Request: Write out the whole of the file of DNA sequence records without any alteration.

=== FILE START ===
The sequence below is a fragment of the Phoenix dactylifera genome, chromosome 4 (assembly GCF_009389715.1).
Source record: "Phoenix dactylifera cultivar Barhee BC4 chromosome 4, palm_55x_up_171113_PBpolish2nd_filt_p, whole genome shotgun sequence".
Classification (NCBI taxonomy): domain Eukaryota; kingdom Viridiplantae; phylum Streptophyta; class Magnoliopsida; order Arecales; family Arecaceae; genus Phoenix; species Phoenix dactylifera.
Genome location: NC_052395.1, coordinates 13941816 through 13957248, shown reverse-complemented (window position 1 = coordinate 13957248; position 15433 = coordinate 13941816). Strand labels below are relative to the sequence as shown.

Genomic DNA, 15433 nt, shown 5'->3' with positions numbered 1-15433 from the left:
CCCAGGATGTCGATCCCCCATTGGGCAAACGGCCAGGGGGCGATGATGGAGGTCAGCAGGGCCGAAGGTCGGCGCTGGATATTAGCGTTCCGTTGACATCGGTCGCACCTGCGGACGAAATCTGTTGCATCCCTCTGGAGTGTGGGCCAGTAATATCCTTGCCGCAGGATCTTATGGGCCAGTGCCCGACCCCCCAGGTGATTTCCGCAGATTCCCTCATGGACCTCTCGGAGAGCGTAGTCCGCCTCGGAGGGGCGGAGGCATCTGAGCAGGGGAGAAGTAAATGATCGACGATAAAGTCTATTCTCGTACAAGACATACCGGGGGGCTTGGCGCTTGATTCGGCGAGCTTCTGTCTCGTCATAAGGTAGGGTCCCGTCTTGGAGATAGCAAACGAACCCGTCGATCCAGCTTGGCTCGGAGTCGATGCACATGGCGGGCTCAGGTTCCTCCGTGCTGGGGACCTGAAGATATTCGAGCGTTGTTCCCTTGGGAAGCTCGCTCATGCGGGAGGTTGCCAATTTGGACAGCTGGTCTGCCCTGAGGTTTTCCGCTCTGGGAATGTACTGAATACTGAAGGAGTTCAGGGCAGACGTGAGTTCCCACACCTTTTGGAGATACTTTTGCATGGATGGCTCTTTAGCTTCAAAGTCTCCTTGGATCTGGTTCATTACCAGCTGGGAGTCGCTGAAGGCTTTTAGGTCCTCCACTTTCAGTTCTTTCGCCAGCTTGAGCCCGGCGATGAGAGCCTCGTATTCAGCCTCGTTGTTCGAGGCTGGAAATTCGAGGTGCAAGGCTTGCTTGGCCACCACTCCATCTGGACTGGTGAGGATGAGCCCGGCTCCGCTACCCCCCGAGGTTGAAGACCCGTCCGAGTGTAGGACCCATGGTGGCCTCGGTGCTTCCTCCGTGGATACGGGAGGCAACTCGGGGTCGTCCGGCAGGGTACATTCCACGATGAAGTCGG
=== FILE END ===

The sequence below is a fragment of the Phoenix dactylifera genome, chromosome 4 (assembly GCF_009389715.1).
Source record: "Phoenix dactylifera cultivar Barhee BC4 chromosome 4, palm_55x_up_171113_PBpolish2nd_filt_p, whole genome shotgun sequence".
Classification (NCBI taxonomy): domain Eukaryota; kingdom Viridiplantae; phylum Streptophyta; class Magnoliopsida; order Arecales; family Arecaceae; genus Phoenix; species Phoenix dactylifera.
Genome location: NC_052395.1, coordinates 13941816 through 13957248, shown reverse-complemented (window position 1 = coordinate 13957248; position 15433 = coordinate 13941816). Strand labels below are relative to the sequence as shown.

Genomic DNA, 15433 nt, shown 5'->3' with positions numbered 1-15433 from the left:
CCCAGGATGTCGATCCCCCATTGGGCAAACGGCCAGGGGGCGATGATGGAGGTCAGCAGGGCCGAAGGTCGGCGCTGGATATTAGCGTTCCGTTGACATCGGTCGCACCTGCGGACGAAATCTGTTGCATCCCTCTGGAGTGTGGGCCAGTAATATCCTTGCCGCAGGATCTTATGGGCCAGTGCCCGACCCCCCAGGTGATTTCCGCAGATTCCCTCATGGACCTCTCGGAGAGCGTAGTCCGCCTCGGAGGGGCGGAGGCATCTGAGCAGGGGAGAAGTAAATGATCGACGATAAAGTCTATTCTCGTACAAGACATACCGGGGGGCTTGGCGCTTGATTCGGCGAGCTTCTGTCTCGTCATAAGGTAGGGTCCCGTCTTGGAGATAGCAAACGAACCCGTCGATCCAGCTTGGCTCGGAGTCGATGCACATGGCGGGCTCAGGTTCCTCCGTGCTGGGGACCTGAAGATATTCGAGCGTTGTTCCCTTGGGAAGCTCGCTCATGCGGGAGGTTGCCAATTTGGACAGCTGGTCTGCCCTGAGGTTTTCCGCTCTGGGAATGTACTGAATACTGAAGGAGTTCAGGGCAGACGTGAGTTCCCACACCTTTTGGAGATACTTTTGCATGGATGGCTCTTTAGCTTCAAAGTCTCCTTGGATCTGGTTCATTACCAGCTGGGAGTCGCTGAAGGCTTTTAGGTCCTCCACTTTCAGTTCTTTCGCCAGCTTGAGCCCGGCGATGAGAGCCTCGTATTCAGCCTCGTTGTTCGAGGCTGGAAATTCGAGGTGCAAGGCTTGCTTGGCCACCACTCCATCTGGACTGGTGAGGATGAGCCCGGCTCCGCTACCCCCCGAGGTTGAAGACCCGTCCGAGTGTAGGACCCATGGTGGCCTCGGTGCTTCCTCCGTGGATACGGGAGGCAACTCGGGGTCGTCCGGCAGGGTACATTCCACGATGAAGTCGG